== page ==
I've been waiting for this space to catch my breath for quite a while, and it's pretty great. 

A couple things I recently read & wanted to pass on:

I really like this advice for artists from Austin Kleon.

The Jealous Curator's recommendations for affordable art.

Laurie Van Wieren shares the process (and the photos) behind 4x4=100 Choreographers Dancing Outside.

Ira Booker wrote another piece about Small Art, and so articulately captures why I love these events.

Happy mid-October.

5 With: Laura Brown

October 15, 2014

You might know Laura Brown from her entertaining twitter commentary or this popular ARTCRANK print or because I like to discuss her awesomeness a great deal. While I'm smitten with Laura's artistic style, I also just plain admire her work ethic and commitment to her career. Since we met in early 2012, I've watched her dig in and prepare for (and then apply to) graduate school, Doing the Work in the truest sense. She continues to inspire me and to teach me a lot about persistence and asking for what you want. This fall Laura moved to Austin to pursue her MFA at the University of Texas on a full scholarship. Though Minneapolis is certainly not the same without her, I'm overjoyed for her big career step. And, so happy to share her words here.

photo by Erik Hess
Describe your work and how you got to this point in your career:
I am a printmaker and book artist. My work explores human relationships and our relationship to time and space, and is driven by the process of translating ideas into visual symbols, taking them through the printing process. I always like the adventure of how the printing changes the final outcome of the original idea.

I got into printmaking in college, because I had a wonderful, enthusiastic professor who was really interested in students and would teach us anything we wanted to know. I’ve arrived at this point in my career just by not giving up. I think that being successful as an artist is really a lot about persistence. Persistence looks different for everybody, but boils down to a commitment to continuing to make things and make your work better, and to continuing to have a curiosity about the world and life. 

I first applied to graduate school right out of college and didn’t get in. I spent the years between then and now taking part in residencies, and gathering information about how people make art and artistic careers. I got involved with a supportive artist community, made more and more work, and figured out what my voice was-- what my work was, what I liked, and what my process was. I applied to grad school this time because I was ready for a more challenged, committed studio experience, and time to make work more intensively. I’m ready to build my career into something more than a part-time pursuit.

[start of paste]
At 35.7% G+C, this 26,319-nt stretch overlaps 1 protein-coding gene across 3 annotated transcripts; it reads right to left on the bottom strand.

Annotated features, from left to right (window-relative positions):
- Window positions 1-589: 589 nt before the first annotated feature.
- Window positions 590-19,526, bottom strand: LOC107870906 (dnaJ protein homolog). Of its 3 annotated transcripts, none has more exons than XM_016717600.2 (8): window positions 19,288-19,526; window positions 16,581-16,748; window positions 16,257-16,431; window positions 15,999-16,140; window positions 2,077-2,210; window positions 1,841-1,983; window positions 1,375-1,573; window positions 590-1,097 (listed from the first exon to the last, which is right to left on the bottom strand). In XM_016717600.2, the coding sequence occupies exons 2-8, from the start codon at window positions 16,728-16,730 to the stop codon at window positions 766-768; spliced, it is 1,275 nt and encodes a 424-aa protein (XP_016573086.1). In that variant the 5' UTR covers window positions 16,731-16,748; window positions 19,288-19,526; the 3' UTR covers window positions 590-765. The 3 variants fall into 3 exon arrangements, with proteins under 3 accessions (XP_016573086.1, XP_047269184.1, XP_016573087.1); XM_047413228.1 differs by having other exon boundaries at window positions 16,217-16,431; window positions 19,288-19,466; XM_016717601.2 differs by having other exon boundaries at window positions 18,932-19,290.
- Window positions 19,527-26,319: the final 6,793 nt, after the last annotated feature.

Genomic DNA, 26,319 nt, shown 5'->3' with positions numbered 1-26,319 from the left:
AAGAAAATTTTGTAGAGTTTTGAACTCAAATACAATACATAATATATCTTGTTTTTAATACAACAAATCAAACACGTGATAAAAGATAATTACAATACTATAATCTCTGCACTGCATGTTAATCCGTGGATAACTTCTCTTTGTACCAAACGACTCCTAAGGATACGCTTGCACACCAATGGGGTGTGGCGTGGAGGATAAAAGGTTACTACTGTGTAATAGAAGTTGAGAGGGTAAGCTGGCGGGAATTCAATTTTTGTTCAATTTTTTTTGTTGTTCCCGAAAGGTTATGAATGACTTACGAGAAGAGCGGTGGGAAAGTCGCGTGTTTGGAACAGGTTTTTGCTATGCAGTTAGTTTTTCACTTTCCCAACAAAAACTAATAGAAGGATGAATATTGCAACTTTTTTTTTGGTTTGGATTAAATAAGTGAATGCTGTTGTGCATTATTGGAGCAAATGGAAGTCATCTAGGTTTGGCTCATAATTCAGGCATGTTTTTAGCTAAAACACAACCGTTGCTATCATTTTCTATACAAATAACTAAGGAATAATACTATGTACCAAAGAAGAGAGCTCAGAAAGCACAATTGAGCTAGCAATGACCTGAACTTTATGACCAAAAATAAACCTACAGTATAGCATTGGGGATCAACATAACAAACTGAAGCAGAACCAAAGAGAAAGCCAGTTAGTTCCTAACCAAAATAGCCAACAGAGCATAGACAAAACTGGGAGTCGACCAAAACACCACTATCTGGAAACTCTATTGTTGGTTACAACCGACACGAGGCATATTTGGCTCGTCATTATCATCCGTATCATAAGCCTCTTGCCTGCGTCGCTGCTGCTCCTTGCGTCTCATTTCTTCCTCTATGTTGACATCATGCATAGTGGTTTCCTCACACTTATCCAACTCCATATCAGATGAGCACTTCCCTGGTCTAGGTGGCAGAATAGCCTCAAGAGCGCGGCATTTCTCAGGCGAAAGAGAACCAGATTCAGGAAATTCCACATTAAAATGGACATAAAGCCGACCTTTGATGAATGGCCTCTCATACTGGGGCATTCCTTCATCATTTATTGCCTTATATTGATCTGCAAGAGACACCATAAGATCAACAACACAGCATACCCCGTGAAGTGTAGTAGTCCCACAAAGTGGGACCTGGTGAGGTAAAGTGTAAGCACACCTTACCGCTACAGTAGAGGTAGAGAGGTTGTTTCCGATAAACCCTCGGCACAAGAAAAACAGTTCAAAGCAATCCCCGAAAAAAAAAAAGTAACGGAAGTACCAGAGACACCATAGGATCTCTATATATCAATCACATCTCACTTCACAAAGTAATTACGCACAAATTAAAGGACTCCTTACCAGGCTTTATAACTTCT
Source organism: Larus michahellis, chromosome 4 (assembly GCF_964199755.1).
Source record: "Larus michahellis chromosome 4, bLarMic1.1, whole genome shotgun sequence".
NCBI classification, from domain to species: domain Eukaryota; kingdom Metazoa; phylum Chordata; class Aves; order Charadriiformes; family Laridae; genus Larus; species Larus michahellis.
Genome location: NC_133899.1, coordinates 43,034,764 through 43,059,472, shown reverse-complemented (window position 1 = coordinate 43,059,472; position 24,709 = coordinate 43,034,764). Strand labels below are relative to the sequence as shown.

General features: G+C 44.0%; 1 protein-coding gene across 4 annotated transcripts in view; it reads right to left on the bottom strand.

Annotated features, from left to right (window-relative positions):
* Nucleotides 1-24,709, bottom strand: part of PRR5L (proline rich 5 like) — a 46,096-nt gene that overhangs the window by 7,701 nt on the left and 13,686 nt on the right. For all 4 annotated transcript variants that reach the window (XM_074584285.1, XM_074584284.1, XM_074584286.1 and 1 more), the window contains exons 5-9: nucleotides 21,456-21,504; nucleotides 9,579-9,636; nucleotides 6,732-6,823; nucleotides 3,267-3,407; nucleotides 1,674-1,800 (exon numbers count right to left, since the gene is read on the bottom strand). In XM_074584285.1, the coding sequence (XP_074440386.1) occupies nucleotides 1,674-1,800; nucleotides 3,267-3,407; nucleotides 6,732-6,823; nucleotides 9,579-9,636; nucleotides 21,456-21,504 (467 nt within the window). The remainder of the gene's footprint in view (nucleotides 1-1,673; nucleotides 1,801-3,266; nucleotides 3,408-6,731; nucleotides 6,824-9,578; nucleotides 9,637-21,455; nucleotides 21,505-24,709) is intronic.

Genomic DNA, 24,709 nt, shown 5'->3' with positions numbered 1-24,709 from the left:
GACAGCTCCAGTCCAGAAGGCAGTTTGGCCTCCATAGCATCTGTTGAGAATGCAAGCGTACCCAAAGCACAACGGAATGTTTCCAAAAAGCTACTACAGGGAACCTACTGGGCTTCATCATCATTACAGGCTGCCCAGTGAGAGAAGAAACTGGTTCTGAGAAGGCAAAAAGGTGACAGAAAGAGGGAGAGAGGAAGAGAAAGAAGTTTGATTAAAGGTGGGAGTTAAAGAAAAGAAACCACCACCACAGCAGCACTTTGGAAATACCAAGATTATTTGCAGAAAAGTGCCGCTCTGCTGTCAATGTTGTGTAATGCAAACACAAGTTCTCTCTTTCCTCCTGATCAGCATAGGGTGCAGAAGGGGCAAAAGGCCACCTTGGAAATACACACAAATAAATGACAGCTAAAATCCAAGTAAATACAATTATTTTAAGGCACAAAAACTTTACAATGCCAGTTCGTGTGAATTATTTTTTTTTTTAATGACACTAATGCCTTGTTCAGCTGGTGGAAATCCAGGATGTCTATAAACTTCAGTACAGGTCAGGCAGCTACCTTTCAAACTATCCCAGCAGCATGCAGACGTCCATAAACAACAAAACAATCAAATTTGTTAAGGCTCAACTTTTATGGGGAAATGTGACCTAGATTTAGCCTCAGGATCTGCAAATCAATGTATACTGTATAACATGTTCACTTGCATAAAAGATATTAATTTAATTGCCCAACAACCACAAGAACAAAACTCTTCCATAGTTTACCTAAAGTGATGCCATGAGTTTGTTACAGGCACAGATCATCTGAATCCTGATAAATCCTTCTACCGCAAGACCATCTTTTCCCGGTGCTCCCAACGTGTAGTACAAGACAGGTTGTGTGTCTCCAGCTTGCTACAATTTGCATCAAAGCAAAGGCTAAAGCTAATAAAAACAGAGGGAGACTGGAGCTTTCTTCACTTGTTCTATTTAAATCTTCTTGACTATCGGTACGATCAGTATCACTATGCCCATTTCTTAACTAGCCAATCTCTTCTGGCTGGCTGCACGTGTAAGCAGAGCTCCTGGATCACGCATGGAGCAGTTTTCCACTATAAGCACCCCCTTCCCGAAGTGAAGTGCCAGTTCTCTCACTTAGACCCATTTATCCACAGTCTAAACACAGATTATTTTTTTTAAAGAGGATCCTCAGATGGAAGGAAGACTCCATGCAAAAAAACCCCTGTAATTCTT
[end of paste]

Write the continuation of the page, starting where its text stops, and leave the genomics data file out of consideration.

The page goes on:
What's a current creative challenge you face?
Right now I’m in a new academic atmosphere, which is a little weird. I’m at a major point of reassessing why my work is meaningful, what I’m making work about, and why the world needs what I making. Grad school is a big opportunity, and I want to make the most of it.

How do you balance paying your bills and making art?
When I was working a full-time job with money, I didn’t have time or creativity for art. When I chucked the job, I didn’t have any money to survive. I think for the most part the solution has been to make enough to get by, to live frugally, and to commit my non-working time to making art, almost to the exclusion of any other pursuit. I’ve said ‘no’ to a lot of things to make this possible: dating, owning nice things, and having a car. It’s not a martyr thing-- I’ve made the choice, so I don’t get to complain about it. 

Now that I’m older, I do think a lot more about money and being practical, and what other things I want besides this romantic idea of making a lot of art and being a broke bohemian person. Going to grad school is a step towards hopefully becoming more financially stable, and being able to facilitate continued art making in the future. I needed more stability.

Share some advice:
  • Get clear about what you want and how you define success-- what do you want from your art making? It’s something that only you can decide: do you want to do it for fun? Do you want it as a career? 
  • Put yourself out there. You won’t get anything back unless you do: put your work out there, apply for things, ask for help. It was really helpful for me to join a cooperative studio at the Minnesota Center for Book Arts, because I found a bunch of great people who were willing to mentor me. Regardless of your art form, there’s probably a community for you to join to get mentorship, help and advice. Take advantage of this. 
  • Keep going.
What’s inspiring you?
Some of the artists I go back to time and again are Sister Corita Kent, Helen Frankenthaler, and Anna Eva Bergman. They are like visual comfort food to me. Lately I have been digging a bunch of random stuff--grad school has a way of overwhelming you with things to look at and research. I like to keep up with, which is a blog that covers a wide variety of print-related media. If you are in Minneapolis, you should really take a look at my friend Kjel's work in the current MCAD Jerome Emerging Artists Exhibition (up through November 9). It's colorful and funny and smart and I love it.